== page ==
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Merrick Garland, U.S. attorney general, speaks during a news conference at the Department of Justice in Washington on Nov. 8, 2021.

Merrick Garland, U.S. attorney general, speaks during a news conference at the Department of Justice in Washington on Nov. 8, 2021. (Ting Shen/Bloomberg)

A Mexican researcher has pleaded guilty to acting on behalf of a foreign official to gather information about an unidentified man living in Florida, authorities said Wednesday - a case that alarmed national security officials because the target of the researcher’s surveillance effort had provided U.S. officials with information about Russian intelligence work.

The Justice Department said Hector Alejandro Cabrera Fuentes, 36, acted at the direction of a person he believed was working for the Russian government, taking orders to have an associate lease a condo in a building in the Miami area where he could gather information about the informant.

Much remains murky about the case, but the guilty plea marks another instance in which the FBI has captured someone in the United States apparently working at the bidding of Russian intelligence services.

Fuentes had worked as a researcher at the National Heart Center in Singapore but traveled repeatedly to Moscow, where he had a wife and two children who were having difficulty getting permission from the government to travel outside the country, according to U.S. officials. They said Fuentes also appears to have a second marriage to another woman, who was allegedly involved in the surveillance of the Florida man.

Prosecutors said a Russian official pushed Fuentes to gather information about the informant, who was then living in Miami. Fuentes’s communication with the Russian official was “consistent with the tactics of the Russian intelligence services for spotting, assessing, recruiting, and handling intelligence assets and sources,” the Justice Department said.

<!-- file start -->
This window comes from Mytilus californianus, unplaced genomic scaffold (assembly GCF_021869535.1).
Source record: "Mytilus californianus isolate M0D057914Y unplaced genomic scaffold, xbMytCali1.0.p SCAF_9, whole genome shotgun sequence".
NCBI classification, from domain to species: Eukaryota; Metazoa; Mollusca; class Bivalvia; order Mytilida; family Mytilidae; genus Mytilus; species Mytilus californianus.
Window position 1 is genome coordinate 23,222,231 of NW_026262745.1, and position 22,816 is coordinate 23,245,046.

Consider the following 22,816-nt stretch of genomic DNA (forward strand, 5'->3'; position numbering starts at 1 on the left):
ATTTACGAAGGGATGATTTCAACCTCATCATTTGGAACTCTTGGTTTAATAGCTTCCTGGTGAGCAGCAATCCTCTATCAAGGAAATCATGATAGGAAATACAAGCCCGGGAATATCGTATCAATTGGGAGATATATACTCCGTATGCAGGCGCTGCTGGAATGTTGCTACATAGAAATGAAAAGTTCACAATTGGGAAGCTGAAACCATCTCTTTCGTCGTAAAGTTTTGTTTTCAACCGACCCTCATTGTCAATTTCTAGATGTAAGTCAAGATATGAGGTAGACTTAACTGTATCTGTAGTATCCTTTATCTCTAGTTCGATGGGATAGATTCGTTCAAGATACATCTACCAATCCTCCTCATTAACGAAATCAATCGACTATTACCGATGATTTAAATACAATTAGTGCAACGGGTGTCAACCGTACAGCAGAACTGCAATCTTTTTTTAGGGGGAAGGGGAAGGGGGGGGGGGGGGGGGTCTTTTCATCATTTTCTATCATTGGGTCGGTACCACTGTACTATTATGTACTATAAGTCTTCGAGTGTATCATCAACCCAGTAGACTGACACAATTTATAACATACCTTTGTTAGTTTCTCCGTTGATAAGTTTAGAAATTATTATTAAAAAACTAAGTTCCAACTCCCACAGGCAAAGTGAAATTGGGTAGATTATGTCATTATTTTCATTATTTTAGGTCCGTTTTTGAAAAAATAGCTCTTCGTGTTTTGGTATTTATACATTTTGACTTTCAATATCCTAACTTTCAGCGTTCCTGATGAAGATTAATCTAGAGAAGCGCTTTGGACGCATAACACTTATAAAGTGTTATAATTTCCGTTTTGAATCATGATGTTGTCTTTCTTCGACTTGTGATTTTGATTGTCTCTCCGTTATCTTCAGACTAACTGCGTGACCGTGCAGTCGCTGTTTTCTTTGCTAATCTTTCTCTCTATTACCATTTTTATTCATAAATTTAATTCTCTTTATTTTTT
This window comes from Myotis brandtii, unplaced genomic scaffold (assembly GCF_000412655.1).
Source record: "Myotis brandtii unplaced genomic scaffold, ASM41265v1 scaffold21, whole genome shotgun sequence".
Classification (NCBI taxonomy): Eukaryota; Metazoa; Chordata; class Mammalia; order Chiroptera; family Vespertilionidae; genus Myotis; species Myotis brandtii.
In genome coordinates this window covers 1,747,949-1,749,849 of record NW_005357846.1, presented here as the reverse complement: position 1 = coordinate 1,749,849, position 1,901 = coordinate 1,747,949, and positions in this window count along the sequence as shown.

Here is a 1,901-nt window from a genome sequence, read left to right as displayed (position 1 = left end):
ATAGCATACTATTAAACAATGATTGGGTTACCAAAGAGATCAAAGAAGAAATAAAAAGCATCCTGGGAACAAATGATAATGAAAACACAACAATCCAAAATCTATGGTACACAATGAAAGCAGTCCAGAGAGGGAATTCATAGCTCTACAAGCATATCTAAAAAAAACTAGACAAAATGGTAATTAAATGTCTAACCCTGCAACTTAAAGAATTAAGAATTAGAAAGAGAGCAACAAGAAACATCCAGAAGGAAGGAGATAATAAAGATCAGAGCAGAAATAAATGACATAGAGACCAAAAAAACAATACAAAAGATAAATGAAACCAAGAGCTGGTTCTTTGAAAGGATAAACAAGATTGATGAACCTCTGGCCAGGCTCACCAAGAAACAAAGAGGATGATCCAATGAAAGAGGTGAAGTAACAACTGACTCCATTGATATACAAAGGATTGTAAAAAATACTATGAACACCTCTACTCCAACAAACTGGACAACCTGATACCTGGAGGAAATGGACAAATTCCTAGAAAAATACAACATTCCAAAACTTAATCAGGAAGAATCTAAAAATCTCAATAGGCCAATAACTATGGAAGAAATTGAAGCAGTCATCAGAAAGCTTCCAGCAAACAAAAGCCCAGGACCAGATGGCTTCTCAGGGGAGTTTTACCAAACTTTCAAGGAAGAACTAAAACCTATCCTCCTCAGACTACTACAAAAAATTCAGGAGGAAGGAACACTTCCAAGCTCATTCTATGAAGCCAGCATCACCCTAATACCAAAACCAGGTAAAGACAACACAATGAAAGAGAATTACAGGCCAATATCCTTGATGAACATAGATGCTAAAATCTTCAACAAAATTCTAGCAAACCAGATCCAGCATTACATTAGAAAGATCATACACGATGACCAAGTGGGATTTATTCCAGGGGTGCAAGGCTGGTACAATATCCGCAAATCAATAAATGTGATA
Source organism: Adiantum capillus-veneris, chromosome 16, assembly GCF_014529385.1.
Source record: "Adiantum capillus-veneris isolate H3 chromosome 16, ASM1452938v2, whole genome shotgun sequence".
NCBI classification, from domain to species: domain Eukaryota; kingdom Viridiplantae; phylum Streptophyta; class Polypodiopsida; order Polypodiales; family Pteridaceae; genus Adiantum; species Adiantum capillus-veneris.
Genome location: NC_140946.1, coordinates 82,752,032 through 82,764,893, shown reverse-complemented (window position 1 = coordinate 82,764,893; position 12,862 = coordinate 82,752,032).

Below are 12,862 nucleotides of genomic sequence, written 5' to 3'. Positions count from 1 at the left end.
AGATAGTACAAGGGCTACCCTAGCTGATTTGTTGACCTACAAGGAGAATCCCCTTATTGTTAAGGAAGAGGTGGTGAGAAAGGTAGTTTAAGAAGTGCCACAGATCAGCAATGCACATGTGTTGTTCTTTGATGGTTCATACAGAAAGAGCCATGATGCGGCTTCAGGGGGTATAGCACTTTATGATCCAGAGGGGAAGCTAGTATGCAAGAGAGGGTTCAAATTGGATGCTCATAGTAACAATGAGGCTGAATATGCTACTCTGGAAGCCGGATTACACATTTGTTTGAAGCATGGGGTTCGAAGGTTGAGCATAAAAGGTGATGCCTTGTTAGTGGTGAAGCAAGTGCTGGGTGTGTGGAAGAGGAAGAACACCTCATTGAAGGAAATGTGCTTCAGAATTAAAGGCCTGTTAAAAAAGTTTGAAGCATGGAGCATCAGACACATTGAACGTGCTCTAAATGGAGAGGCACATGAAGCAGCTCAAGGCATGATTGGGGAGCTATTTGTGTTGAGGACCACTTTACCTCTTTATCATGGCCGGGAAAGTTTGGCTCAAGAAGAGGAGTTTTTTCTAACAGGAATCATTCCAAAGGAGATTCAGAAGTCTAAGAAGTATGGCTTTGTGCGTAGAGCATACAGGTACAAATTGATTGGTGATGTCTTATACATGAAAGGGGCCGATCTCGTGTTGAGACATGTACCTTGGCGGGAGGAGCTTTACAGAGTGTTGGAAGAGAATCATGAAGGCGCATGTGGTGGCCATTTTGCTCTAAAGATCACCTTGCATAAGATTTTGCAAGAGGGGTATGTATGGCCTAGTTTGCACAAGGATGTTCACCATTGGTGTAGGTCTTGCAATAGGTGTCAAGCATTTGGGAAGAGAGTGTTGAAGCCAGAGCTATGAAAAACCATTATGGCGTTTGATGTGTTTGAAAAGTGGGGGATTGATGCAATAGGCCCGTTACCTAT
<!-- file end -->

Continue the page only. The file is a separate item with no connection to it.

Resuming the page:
In February 2020 Fuentes traveled to Miami and visited the condominium complex where the informant lived. During that visit, Fuentes’s traveling companion - his other wife - took a close-up photo of the informant’s car, according to court papers.

The surveillance effort unraveled when a security guard at the complex stopped Fuentes, questioned him, and told the couple to leave the property.

Two days later, they were detained at Miami International Airport, where they had planned to board a flight to Mexico City. U.S. Customs and Border Protection inspected the wife’s phone and discovered “a close-up image of the license plate” of the informant’s car in a folder of recently deleted photographs.

Fuentes later told FBI agents that he had repeated contact with a person he believed worked for the Russian government, who had contacted him in May when he was visiting his Russian family. Over a series of discussions, the official made clear he knew about the difficulty Fuentes’ wife was having trying to leave Russia, and said “we can help each other,” according to court papers in the case.

He pleaded guilty Tuesday to violating a law that requires individuals to notify the Justice Department that they are working as an agent for a foreign government, in this case Russia, authorities said.

Fuentes faces a statutory maximum of 10 years in prison at his sentencing, which is scheduled for May.

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